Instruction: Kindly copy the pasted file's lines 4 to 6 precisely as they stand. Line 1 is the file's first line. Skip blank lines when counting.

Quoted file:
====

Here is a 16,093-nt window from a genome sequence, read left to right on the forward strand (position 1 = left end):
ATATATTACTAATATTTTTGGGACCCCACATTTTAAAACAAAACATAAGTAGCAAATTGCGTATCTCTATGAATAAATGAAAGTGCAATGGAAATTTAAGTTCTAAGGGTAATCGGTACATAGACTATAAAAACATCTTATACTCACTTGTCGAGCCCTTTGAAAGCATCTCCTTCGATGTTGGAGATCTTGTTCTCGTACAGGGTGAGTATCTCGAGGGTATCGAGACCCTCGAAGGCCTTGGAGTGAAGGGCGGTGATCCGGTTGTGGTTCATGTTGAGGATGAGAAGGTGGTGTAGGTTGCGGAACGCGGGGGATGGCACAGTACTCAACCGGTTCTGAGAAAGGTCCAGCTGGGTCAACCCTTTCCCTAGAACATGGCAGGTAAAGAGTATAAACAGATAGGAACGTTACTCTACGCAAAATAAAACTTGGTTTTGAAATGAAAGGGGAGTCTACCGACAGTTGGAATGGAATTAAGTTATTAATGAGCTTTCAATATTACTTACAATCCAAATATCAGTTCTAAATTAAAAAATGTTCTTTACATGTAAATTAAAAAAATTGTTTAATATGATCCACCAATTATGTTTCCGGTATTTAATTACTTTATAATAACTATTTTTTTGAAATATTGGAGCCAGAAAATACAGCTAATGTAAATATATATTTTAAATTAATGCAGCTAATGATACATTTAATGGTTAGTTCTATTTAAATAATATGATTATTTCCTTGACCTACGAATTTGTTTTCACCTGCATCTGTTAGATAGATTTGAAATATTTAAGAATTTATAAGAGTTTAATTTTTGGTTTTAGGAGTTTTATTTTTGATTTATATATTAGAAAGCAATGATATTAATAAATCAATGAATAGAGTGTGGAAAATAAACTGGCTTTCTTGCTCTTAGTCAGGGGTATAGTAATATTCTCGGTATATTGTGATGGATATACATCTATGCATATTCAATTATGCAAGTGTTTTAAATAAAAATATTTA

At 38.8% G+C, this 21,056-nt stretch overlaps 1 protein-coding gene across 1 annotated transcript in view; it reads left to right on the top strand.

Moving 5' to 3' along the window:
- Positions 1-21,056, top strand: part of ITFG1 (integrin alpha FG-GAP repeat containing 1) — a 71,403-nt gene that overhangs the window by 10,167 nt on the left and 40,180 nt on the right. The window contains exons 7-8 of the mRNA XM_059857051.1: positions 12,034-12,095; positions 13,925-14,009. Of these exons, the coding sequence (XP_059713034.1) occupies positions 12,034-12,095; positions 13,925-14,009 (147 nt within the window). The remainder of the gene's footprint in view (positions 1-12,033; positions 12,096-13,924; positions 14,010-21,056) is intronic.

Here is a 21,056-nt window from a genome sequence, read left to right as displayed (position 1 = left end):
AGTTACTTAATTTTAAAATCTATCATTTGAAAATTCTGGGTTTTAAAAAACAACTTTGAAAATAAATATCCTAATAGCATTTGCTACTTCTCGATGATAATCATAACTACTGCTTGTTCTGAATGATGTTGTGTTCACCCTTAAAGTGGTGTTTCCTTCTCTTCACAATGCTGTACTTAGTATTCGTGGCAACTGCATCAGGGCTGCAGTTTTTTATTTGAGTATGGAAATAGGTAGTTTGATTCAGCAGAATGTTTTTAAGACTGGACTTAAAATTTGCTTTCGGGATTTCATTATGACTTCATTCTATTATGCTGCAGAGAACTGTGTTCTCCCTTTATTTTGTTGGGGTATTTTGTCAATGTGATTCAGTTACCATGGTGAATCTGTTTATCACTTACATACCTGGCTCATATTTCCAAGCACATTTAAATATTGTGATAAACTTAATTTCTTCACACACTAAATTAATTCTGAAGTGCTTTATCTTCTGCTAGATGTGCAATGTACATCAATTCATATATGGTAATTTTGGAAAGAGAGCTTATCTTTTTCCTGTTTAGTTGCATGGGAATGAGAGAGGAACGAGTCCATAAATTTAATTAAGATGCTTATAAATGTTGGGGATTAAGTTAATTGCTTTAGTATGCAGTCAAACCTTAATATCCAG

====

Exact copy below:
Moving 5' to 3' along the window:
- Positions 1-21,056, top strand: part of ITFG1 (integrin alpha FG-GAP repeat containing 1) — a 71,403-nt gene that overhangs the window by 10,167 nt on the left and 40,180 nt on the right. The window contains exons 7-8 of the mRNA XM_059857051.1: positions 12,034-12,095; positions 13,925-14,009. Of these exons, the coding sequence (XP_059713034.1) occupies positions 12,034-12,095; positions 13,925-14,009 (147 nt within the window). The remainder of the gene's footprint in view (positions 1-12,033; positions 12,096-13,924; positions 14,010-21,056) is intronic.

Here is a 21,056-nt window from a genome sequence, read left to right as displayed (position 1 = left end):